“We say the cows laid out Boston. Well, there are worse surveyors.”
Boston, one of the earliest cities in British North America, was founded in 1630 on the Shawmut Peninsula that jutted out into what was named Boston Harbor. The city prospered, grew (at first by ‘making land’ along the shores), and today stands as the capitol of Massachusetts, one of America’s busiest ports, numerous world-renowned universities, and . . . a seemingly incomprehensible network of narrow and crooked roads in the heart of the modern city. It has long been said that Bostonians essentially just paved over cow paths when they needed roads.
In many cases, regular use by pedestrians resulted in designs of pathways that did not always conform with the pathways preferred by urban planners. These “illicit trails” – also known as “desire paths” – can be found throughout some of the world’s best designed cities. Today, getting around in older, historic cities may be difficult by car, but by foot it may be easy to design your own historic tour that features old houses, churches, cemeteries, and other important historic sites. Historical and tourism organizations have taken things further by establishing well-designed, and well-marked, urban heritage trails to make it easier for visitors. This article by the National Trust for Historic Preservation highlights 12 historic urban trails in the United States. (The 2014 photos above shows the Leith Walkway in Edinburgh leading from Dean Village to Stockbridge, Scotland and is shared here by the IHN Network).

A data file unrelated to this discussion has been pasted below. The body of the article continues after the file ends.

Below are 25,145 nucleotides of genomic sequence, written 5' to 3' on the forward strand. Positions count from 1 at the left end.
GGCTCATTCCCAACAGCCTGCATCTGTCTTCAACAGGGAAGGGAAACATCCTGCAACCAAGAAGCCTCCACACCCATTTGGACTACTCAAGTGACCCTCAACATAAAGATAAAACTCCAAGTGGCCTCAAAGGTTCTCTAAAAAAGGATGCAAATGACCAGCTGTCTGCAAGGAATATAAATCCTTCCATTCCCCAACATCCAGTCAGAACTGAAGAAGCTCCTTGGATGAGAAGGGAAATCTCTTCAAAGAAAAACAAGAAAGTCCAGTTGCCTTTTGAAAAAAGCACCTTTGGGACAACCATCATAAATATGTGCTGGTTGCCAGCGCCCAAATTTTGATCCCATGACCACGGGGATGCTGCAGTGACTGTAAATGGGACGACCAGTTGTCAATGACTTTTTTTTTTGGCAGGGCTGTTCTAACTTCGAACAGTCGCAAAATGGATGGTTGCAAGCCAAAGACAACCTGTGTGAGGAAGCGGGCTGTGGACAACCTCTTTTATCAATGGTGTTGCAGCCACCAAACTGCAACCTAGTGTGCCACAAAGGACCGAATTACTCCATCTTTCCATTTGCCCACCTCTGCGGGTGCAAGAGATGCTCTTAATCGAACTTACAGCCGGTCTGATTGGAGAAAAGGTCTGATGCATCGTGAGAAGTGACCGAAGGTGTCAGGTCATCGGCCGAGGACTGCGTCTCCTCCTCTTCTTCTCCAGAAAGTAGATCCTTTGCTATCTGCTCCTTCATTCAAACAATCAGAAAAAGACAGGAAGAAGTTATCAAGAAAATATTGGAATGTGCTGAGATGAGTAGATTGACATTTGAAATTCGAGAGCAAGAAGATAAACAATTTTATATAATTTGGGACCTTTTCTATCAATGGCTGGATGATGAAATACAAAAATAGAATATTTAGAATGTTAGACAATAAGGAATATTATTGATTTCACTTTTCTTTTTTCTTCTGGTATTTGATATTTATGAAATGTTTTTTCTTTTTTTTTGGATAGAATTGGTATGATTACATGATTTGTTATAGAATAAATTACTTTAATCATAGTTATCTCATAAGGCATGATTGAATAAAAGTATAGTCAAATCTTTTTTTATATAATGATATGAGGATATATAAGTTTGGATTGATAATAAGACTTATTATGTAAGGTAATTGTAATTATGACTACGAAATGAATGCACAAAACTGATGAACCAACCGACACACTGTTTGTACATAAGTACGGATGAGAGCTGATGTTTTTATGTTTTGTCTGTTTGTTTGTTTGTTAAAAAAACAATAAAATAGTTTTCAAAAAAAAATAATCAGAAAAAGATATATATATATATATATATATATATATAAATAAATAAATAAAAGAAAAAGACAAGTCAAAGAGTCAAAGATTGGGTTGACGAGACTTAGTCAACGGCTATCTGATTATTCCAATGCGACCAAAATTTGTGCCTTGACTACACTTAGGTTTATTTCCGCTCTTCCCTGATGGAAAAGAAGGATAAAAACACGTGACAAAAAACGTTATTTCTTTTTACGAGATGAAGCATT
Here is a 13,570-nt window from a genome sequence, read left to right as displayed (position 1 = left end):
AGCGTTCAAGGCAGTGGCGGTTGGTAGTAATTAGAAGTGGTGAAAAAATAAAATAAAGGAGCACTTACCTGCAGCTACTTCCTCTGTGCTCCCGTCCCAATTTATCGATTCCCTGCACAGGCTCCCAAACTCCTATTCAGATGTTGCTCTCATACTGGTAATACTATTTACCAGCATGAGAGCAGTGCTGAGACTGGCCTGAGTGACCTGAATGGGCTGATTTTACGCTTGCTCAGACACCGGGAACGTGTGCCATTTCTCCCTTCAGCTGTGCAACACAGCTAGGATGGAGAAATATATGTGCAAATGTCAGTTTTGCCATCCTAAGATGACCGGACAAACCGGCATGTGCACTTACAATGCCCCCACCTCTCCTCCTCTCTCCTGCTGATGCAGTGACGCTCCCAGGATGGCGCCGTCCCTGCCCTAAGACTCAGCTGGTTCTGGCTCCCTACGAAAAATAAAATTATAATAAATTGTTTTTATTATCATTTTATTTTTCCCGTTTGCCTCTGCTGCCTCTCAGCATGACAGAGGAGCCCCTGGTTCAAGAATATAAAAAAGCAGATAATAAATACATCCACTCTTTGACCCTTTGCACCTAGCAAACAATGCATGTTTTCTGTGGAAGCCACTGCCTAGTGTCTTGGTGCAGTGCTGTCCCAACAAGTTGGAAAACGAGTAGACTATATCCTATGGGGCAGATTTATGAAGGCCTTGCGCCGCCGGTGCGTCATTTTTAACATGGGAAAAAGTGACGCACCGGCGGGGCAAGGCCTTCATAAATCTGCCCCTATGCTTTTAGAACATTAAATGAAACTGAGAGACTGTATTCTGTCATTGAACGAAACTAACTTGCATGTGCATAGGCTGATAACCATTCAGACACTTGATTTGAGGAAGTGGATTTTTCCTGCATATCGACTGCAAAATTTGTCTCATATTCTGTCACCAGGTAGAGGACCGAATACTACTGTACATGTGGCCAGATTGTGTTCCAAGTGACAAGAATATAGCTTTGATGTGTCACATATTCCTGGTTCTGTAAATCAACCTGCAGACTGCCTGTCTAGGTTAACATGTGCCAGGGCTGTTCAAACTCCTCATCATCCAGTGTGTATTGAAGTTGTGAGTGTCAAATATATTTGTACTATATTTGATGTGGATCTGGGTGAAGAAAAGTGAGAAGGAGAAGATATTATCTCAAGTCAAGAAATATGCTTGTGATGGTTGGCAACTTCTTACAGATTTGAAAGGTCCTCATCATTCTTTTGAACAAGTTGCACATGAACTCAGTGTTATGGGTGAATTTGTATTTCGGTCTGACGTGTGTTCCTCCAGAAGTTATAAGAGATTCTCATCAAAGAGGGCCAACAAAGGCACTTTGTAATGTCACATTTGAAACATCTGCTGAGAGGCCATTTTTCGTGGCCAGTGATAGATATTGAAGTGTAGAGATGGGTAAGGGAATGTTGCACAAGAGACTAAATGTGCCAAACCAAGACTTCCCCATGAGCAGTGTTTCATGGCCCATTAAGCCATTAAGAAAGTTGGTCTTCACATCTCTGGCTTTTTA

Take a Hike on These 12 Historic Urban Trails
By Lauren Walser
Desire paths: the illicit trails that defy urban planners
By Ellie Violet Bramley
October 5, 2018
One Last Question: Are Boston’s Streets Really Paved Over Cow Paths?
By Matthew Reed Baker
March 6, 2018